The universe has been around for a long time, and it’s a big place. Homo sapiens and our ancestors have been around for an incredibly short period of geological time, and yet we’re already on the verge of stepping out into interstellar space. Surely, if we’ve done so much in so little time, there should be be hundreds–if not thousands–of intelligent civilizations like ours out there that have already been exploring the galaxy for millions of years, right? Surely one of them would have found us?
The most well known attempt to answer this apparent dilemma is called the Drake Equation, constructed by astronomer Frank Drake, who first proposed it during a series of meetings at the Green Bank observatory in 1961. The equation is a deceptively simple thought experiment. It makes a few assumptions about the number of habitable planets in the galaxy, and then multiplies those numbers by a few more assumptions about the probability of intelligent, communicating life forming on those planets. The output is the number of communicating alien civilizations we should expect to be out there, waiting to be found.
When the equation was first proposed, we didn’t know as much about planets outside our solar system as we do today. As a result, most of the variables were filled in with tentative ranges, and the original solutions to the equation spanned a frustratingly wide range of possibilities. Drake’s original estimate was that there are anywhere from 1000 to 100,000 intelligent communicating civilizations in our galaxy.
The current estimates for the Drake Equation range from 1 civilization (just us!) to about 75,000, but we’ve begun to zero in on one key variable. Thanks to the ongoing search for exoplanets orbiting neighboring stars, we’re finding that habitable planets may be the rule in most solar systems, not the exception.
That begs that inconvenient question again: if habitable planets are fairly common, and the universe is so big and so old, why haven’t we come across life anywhere else yet? Fortunately, there’s a bit of a cottage industry devoted to answering this question, which has become known (probably misleadingly) as the Fermi Paradox.
Here are our favorite versions.
The Best Video Explainer
Sit back, relax and enjoy this beautifully animated and surprisingly poignant two-parter from the always excellent Kurzgesagt — In a Nutshell. When you’re finished, here’s part II.
The Most Comprehensive Explainer
The Fermi Paradox by Tim Urban
If you’ve got more than a few minutes, but not enough time to take an entire class on the subject, Tim Urban’s illustrated take on the subject is the document for you. It’s especially good because it organizes all the explanations into two simple, overarching general theories, and then dives deep into each of them.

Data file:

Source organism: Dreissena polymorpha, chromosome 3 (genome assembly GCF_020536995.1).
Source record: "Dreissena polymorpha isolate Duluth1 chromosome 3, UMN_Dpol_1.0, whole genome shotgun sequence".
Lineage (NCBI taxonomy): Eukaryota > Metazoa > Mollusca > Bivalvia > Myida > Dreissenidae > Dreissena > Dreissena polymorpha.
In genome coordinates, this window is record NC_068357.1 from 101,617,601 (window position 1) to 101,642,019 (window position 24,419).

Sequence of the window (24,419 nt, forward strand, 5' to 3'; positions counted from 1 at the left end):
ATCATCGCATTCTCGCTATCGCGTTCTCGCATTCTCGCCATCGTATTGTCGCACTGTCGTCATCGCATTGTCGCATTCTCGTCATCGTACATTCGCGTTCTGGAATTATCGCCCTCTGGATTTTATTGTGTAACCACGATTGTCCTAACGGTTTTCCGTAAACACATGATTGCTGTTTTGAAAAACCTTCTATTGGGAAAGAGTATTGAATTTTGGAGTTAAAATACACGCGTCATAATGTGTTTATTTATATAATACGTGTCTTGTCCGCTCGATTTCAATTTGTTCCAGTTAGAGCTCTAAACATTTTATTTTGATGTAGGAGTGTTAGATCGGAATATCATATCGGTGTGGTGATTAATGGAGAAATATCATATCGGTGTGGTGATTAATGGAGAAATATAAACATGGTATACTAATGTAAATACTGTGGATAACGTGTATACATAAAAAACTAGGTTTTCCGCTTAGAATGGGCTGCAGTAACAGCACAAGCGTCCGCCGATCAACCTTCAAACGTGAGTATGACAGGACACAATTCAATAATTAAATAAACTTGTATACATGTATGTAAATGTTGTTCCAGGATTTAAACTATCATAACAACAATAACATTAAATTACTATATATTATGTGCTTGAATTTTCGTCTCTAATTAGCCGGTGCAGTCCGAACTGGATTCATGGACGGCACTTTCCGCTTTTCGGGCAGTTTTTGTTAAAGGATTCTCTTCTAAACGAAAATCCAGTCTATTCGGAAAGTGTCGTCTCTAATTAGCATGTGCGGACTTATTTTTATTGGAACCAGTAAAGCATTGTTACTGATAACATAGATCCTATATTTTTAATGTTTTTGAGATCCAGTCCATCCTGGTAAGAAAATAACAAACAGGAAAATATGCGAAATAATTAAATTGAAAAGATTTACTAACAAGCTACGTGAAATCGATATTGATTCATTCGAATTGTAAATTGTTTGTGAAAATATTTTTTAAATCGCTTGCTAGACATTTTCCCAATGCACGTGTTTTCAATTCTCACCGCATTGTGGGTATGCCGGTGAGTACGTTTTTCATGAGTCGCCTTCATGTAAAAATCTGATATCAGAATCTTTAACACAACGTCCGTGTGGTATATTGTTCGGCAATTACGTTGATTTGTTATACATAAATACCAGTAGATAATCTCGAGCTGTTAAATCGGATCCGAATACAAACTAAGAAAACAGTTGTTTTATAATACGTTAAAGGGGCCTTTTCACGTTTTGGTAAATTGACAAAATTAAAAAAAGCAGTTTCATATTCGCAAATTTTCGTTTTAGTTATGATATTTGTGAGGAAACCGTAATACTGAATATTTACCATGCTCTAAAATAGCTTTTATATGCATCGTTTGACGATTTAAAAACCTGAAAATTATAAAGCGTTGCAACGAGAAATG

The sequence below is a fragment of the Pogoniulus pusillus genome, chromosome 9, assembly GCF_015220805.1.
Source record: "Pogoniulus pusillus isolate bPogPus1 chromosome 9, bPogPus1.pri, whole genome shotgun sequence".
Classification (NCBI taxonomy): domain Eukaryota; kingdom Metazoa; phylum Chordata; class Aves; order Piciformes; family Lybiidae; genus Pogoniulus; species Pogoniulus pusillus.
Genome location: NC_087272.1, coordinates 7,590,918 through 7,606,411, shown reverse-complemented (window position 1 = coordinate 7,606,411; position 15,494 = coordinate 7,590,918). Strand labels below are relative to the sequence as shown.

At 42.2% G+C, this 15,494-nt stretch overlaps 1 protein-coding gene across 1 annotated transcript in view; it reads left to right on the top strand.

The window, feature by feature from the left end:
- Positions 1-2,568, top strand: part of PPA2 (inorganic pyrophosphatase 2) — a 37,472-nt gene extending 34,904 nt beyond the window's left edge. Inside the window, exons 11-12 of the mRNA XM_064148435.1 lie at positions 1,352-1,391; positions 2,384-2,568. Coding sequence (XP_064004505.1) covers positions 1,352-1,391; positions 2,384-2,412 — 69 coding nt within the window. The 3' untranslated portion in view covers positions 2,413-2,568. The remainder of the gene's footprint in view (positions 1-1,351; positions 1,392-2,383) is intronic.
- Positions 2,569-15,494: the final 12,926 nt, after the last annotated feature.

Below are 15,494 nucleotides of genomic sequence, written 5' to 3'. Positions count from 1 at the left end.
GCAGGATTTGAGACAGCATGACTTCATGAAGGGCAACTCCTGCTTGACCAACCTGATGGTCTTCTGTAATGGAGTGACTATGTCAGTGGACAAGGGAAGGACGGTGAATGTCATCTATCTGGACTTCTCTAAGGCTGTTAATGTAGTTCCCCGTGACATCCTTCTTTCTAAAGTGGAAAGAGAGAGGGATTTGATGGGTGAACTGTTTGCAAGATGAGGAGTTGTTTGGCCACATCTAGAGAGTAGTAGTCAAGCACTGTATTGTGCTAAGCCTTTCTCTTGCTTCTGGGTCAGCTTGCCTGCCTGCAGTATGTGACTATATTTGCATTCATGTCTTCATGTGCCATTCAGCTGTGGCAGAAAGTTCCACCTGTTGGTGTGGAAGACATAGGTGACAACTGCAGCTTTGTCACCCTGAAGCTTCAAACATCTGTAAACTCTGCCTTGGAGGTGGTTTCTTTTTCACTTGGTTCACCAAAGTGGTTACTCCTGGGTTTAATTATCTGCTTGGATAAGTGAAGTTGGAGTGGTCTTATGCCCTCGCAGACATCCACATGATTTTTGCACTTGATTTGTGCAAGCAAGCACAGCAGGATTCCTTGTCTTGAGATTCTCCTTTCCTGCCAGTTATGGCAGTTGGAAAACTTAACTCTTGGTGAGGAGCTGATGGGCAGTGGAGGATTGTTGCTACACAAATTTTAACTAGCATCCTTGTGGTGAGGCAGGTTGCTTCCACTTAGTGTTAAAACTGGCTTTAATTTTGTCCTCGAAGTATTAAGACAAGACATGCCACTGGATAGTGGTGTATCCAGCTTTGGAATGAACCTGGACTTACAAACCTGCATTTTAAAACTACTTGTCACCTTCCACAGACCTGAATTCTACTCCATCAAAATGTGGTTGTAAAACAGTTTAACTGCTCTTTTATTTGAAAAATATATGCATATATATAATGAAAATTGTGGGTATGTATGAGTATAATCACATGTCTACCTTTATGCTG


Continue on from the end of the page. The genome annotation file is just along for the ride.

The “You’re an Undergrad Again!” Explainer
The Big Questions, an MIT OpenCourseWare class
True story: In college I took a class called “Cosmic Controversies” that covered the Drake Equation and the Fermi Paradox and counted as a science credit. If you’re kicking yourself now for not following my lead, good news: there’s an MIT OpenCourseWare class you can take today that covers the same thing. If you don’t have time for the whole class, the video and wonderful lecture notes stand alone just fine.
The “I’m Already a Grad Student” Explainer
A Probabilistic Analysis of the Fermi Paradox by Evan Solomonides & Yervant Terzian
Of course, no purposefully hypothetical, open-ended equation would be complete without a scientific paper probabilistically analyzing all outcomes. Just such a paper was released this year and while the math used is quite elegant, it’s a bit more complex than the straightforward math of Drake’s equation. If you’re more than simply curious, this is a good read, and the conclusion isn’t covered in any of the other explainers. (Spoiler: the so-called Fermi Paradox might not be paradoxical at all.)
The Best Way to Get Involved
Participate in the SETI@Home program
Frank Drake didn’t stop at his equation. Along with other leading astronomers, he began systematically searching for extraterrestrial intelligent life, a field of research now known as SETI. Among other activities, the non-profit SETI Institute processes massive amounts of telescope data looking for signals of alien life. You can help with the search by donating your computer’s background processing time using the SETI@Home program, which has been used by over 1.5 million people since it was launched in 1999.
Bonus: The Most Out-There Answers
11 of the Weirdest Solutions to the Fermi Paradox by George Dvorsky
If none of the “practical” answers suit you, check out the “Zoo Hypothesis,” the “Whack-a-Mole Hypothesis” and other, even stranger ideas that people have come up with over the years.